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Kearney v. JPC Equestrian, Inc.

United States District Court, M.D. Pennsylvania

November 18, 2014

MARK EDWARD KEARNEY, Plaintiff
v.
JPC EQUESTRIAN, INC. and VARUN SHARMA, Defendants

For Mark Edward Kearney, Plaintiff: Mark E. Kearney, Lexington, KY.

For Varun Sharma, Individually, Defendant: Cory S. Robins, Schwartz Zweben & Robinds, LLP - FL, Hollywood, FL; Jerome P DeSanto, McNees Wallace & Nurick LLC, Harrisburg, PA; Jerry N. Higgins, Law Office of Jerry N. Higgins, PLLC, Floyds Knobs, IN.

For JPC Equestrian Inc., Defendant: Elizabeth A. Maguschak, Jerome P DeSanto, McNees Wallace & Nurick LLC, Harrisburg, PA; Jerry N. Higgins, Law Office of Jerry N. Higgins, PLLC, Floyds Knobs, IN.

MEMORANDUM OPINION

Martin C. Carlson, United States Magistrate Judge.

I. INTRODUCTION AND STATEMENT OF THE CASE

This litigation stems from a broken and embittered commercial relationship between an independent salesman and an equine-products company.

The plaintiff, Mark Kearney, has sued JPC Equestrian, Inc. (" JPC") and its President, Varun Sharma, alleging that the defendants breached the terms of a sales representation contract by failing to pay Mr. Kearney sales commissions for products he sold on behalf of JPC. Additionally, Kearney alleges that Sharma tortiously interfered with Kearney's contractual relations by causing another corporate entity that Sharma controlled to engage in sales activity in Mr. Kearney's assigned territories, thereby undercutting the commissions that he would have received from JPC.

After the preliminary disposition of a number of claims, the parties engaged in fact discovery, which has now concluded. Following that discovery, the parties have filed cross motions for summary judgment, which are now ripe for disposition. For the reasons that follow, we conclude that Kearney's contract claims are replete with disputed issues of fact, and that the resolution of these disputes must await trial by a jury. In contrast, we find insufficient evidence to support Kearney's tortious interference claim, and will enter summary judgment in Sharma's favor on this claim alone.

II. FACTUAL BACKGROUND

The background facts relevant to this dispute begin nearly thirteen years ago, and many do not seem to be seriously disputed.

A. JPC's Business and Operations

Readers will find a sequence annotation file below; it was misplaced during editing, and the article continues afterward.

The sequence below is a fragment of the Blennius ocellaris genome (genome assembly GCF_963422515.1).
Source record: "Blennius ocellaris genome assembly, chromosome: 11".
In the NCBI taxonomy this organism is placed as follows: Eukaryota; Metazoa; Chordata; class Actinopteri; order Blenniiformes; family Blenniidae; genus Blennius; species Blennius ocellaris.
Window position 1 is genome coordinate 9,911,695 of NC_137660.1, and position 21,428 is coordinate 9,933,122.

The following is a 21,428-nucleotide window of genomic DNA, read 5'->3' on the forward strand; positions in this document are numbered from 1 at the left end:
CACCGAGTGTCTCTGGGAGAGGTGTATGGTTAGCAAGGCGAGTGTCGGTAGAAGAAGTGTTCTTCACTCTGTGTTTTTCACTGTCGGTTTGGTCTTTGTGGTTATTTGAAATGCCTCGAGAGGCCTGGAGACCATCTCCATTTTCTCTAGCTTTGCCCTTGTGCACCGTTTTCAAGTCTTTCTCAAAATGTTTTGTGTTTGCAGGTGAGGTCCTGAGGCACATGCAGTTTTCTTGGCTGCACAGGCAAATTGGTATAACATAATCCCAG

Varun Sharma is a native of India and, since 1992, has operated two businesses in that country. These businesses manufacture and sell equestrian-related supplies, clothing, and equipment. Sales from these businesses extend worldwide, and are primarily directed as wholesalers, who then sell the products to retailers.

One of the businesses that Sharma has operated in India is a company called JPC (" JPC-India"). JPC-India is a partnership, in which Sharma owns 90% and his son owns the remaining 10%. JPC-India primarily sells its products to wholesalers but sometimes sells to retailers as well. (Doc. 105, Affidavit of Varun Sharma (" Sharma Aff.") ¶ ¶ 1-5.)

In early 2002, Sharma came to the United States to establish a new business known as JPC Equestrian, Inc (" JPC"). On February 4, 2002, JPC was incorporated under the laws of Pennsylvania. JPC is a wholly owned subsidiary of Cotton Naturals India Ltd. Sharma owns 90% of Cotton Naturals, and his son owns the remaining 10%. Sharma is the President of JPC, which has its principal place of business in Drums, Pennsylvania. (Sharma Aff. ¶ ¶ 6-8.)

JPC sells equestrian-related supplies, clothing, and equipment to retailers in the United States. It purchases inventory from JPC-India and then sells the product to retail-store customers. (Sharma Aff. ¶ 9.) Since it was established in the United States in 2002, JPC has used independent sales representatives to make many, but not all, of its sales. These sales representatives are assigned territories in which they are responsible for marketing and selling JPC product. (Sharma Aff. ¶ 21; Deposition of Mark Kearney (" Kearney Dep.") at 37:14-38:1.) In order to market JPC products, sales representatives purchase product samples from JPC and then show those samples to customers. (Doc. 104, Def. Statement of Undisputed Facts (" Def. SMF") ¶ 12.) The sales representatives are all independent contractors, and are paid solely through commissions on sales made to customers. (Id. ¶ 13.)

Although many of JPC's sales are made through sales representatives, some sales are made through the company's customer service department. Customers who purchase products through JPC's customer service department are known as " house accounts." (Id. ¶ 14.) JPC has used house accounts since 2003. House accounts are generally internet-based accounts or customers who have asked to deal directly with JPC's customer service department. (Id. ¶ 15.)

Generally, sales representatives receive 10% sales commissions. However, because sales to house accounts are made through JPC's customer service department, sales representatives do not receive commissions on these sales. They also do not receive commissions on close-out sales or other liquidation sales. (Id. ¶ ¶ 16-17.) Sales representatives also receive reduced commissions for bigger, nation-wide customers who are not house accounts, but who consistently buy large quantities of product at a discount. Commission payments for sales to these larger accounts " generally equals" 5% of the sale price. (Id. ¶ 18.)

B. Kearney's Relationship with JPC and Sharma